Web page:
Tuesday, Nov 28
Does the "Santa Rally" really exist?
Each year the financial markets begin talking up the ‘Santa Rally’ as we approach the end of the year. It’s hard to argue that this phenomenon does not exist, as over the course of history the numbers really do speak for themselves. The more people discuss this and read about these seemingly free returns in the stock market, the more chance there is of it being a reality. It could be argued that in fact what this is doing is creating a self-fulfilling prophecy among investors. By taking a snapshot of the gains seen over the last 10 years in the UK equity market between December 1st to December 31st, it is clear to see there is upside to be had by believing in Santa Claus.
This year we are looking at returns from December 1st to December 31st and look for the ideal entry point on the FTSE100. The table above shows the average return from the FTSE100 is 1.99%. This appears a no-brainer when displayed in such a way as above, but trading this period in the stock market is far from plain sailing. Looking at the highs and lows during these periods and understanding the potential for large swings in the market is very important. There is no such thing as a free lunch and to have made these returns over the last 10 years, there certainly would have been some periods where investors will have been sweating over whether they are doing the right thing.
Below is a table of the percentage swings from high to low between November and December over the past 10 years:
The table suggests that from the first trading day of December until the last trading day of December there is a swing from high to low of 6.67% on average over the last 10 years. That is quite some move, and something investors who are positioning themselves for a Santa Rally should be aware of. 2008 is clearly the stand out number with a move of 10.84%. Even if we remove this outlier from the average, the average move in this period is still 6.21%. Based on these averages, buying early in anticipation of a ‘Santa Rally’ may not be the optimal point of entry. It could be argued that attempting to buy a fall in prices of around 3% after the first day in December could further increase investor’s chances of returns. This also raises the possibility of no entry into the trade at all if a drop fails to materialize.
Average Drawdown in December from the 1st trading day to the low of the month.
What should we be asking Santa for this year?
We have looked at the seasonal returns of all the stocks in the FTSE 100 over the past 10 years. The table below highlights the best and worst performing stocks over the past 10 years on an average basis between December 1st to December 31st.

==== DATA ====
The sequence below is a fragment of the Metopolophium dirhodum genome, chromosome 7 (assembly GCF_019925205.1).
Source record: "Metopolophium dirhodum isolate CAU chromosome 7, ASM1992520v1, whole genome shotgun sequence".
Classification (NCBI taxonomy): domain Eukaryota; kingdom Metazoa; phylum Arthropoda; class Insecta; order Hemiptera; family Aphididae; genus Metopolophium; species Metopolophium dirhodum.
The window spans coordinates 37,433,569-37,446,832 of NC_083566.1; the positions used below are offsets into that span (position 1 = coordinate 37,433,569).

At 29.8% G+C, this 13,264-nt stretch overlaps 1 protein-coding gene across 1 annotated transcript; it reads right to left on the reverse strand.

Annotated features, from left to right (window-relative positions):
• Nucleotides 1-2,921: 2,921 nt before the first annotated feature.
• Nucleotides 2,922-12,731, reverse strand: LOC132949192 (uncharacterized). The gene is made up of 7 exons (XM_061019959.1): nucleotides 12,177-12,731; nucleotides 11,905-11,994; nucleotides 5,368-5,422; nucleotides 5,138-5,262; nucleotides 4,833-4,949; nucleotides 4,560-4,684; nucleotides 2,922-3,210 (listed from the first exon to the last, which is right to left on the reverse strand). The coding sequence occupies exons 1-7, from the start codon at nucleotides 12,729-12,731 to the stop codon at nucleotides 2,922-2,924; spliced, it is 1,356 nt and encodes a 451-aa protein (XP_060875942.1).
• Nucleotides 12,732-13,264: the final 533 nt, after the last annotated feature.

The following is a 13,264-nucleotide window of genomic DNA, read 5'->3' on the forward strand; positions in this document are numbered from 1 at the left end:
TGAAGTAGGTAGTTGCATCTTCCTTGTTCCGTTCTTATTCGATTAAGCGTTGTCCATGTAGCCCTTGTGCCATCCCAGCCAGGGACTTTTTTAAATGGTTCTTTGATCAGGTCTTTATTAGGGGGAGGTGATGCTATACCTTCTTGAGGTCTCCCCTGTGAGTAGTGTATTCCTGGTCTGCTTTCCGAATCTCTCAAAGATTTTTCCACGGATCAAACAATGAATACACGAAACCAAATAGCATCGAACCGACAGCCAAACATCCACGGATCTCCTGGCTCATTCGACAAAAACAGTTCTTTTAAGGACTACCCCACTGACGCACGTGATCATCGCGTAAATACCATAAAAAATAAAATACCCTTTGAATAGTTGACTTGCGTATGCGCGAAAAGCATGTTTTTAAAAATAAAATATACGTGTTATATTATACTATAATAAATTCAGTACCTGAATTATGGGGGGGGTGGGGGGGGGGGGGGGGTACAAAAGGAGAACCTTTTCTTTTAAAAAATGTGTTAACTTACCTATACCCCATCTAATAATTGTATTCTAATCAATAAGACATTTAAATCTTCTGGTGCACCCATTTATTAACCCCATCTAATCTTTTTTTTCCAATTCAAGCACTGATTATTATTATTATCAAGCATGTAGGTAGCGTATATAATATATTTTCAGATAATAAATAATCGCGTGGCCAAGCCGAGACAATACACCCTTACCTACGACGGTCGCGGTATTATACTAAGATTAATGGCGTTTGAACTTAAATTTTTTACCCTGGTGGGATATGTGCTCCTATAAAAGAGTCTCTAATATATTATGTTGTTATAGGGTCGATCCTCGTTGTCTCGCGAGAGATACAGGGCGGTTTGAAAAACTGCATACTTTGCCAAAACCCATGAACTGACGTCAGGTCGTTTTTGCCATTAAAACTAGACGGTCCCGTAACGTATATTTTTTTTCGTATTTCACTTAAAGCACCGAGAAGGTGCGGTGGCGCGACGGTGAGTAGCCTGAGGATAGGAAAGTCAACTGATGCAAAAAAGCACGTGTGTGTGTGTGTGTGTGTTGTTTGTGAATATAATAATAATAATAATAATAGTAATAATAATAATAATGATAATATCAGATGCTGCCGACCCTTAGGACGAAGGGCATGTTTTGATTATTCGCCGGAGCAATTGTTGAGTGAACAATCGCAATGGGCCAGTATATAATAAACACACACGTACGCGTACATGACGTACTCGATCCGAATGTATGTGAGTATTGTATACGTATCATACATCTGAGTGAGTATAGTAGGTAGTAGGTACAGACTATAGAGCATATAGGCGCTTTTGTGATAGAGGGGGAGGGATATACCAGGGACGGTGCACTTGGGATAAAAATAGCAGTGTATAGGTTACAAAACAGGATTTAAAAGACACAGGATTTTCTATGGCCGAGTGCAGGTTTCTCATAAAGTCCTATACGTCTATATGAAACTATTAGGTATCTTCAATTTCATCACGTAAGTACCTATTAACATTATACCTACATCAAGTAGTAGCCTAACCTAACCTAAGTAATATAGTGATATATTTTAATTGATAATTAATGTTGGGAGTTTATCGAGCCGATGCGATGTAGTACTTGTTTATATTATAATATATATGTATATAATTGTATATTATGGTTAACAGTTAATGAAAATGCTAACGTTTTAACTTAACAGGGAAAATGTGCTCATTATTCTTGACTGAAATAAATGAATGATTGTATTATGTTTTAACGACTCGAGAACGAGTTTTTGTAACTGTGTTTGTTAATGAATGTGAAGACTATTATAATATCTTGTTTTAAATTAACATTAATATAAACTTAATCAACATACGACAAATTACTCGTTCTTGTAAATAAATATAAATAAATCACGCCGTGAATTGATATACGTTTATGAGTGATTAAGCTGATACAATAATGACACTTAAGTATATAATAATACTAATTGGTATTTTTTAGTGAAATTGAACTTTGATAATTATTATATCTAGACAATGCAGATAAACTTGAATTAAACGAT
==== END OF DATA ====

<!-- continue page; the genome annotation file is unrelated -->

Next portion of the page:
The best performers – this is the top 15 returning stocks in December over the past 10 years with a win rate of 70% or above.
Ashtead Group & WPP boast 100% records in December over the past 10 years, while Paddy Power Betfair & ITV have had only 1 negative December since 2007.
Not only have these stocks performed historically well in December, but collectively also very well against the FTSE 100 over the past 12 months. On an equal- weight basis, the stocks have returned 24.3% versus the FTSE100 return of 13.2% since November 23rd, 2016.
The worst performers – this is the bottom 15 returning stocks in December over the past 10 years with a win rate of 50% or below.
Marks & Spencer has consistently performed poorly in December with on 2 up Decembers since 2007 and an average return of -3.23%. HSBC & Anglo American have only produced 3 positive Decembers since 2007.
Not only have these stocks performed historically poorly in December, but
collectively also against the FTSE 100 over the past 12 months. On an equal-weight basis, the stocks have returned 9.6% versus the FTSE100
return of 13.2% since November 23rd, 2016.
Some may be surprised by the lists above, but over the past 10 years, there are some consistent out and underperforming sectors in the market.
This should not be ignored and should be used by investors to tactically pick areas of the market to produce the best returns in the November to December period.
So once armed with these stats we can further drill down into individual stocks and attempt to further enhance gains this festive period. Taking the information above we have compiled a ‘Naughty’ and ‘Nice’ list that investors should be looking at.
We have devised this list by considering historic returns during this period of the year; the technical setup based on the chart patterns and finally have run the stocks through our internal fundamental ranking system.
What we are left with is our favourite top 5 buys and sells for the move into the last trading month of 2017. This is the list of stocks that have made it on to the ‘Nice’ list; we expect outperformance going into year-end based on many factors.
We have limited our search to stocks that are within the sectors mentioned above, then we have looked at the 10-year average return in December, and finally, the stocks score within our fundamental model.
SCQ = Sequant Capital Quantitative Model Score (This ranks stocks based on a number of fundamental factors) Lower scores are best.
The stocks in the above list all rank within the top 33% of our fundamental model. There is a risk by following this strategy of concentrating too much capital in too few sectors, and this is something investors must be mindful of.
The chart below shows the 5 stocks in the ‘Nice List’s’ combined returns since January 1st, 2017:
White – Equal weighted basket of stocks in the ‘Nice’ list since January 1st, 2017
Orange – FTSE100 Return since January 1st, 2017
Green – The ratio between the 2 above lines – 12.3% out-performance as of 23/11/17
We see a high probability of continued out-performance versus the FTSE 100 in the final month of the year from these stocks. We believe that these stocks could be a great addition to any investors portfolio in the lead up to Christmas.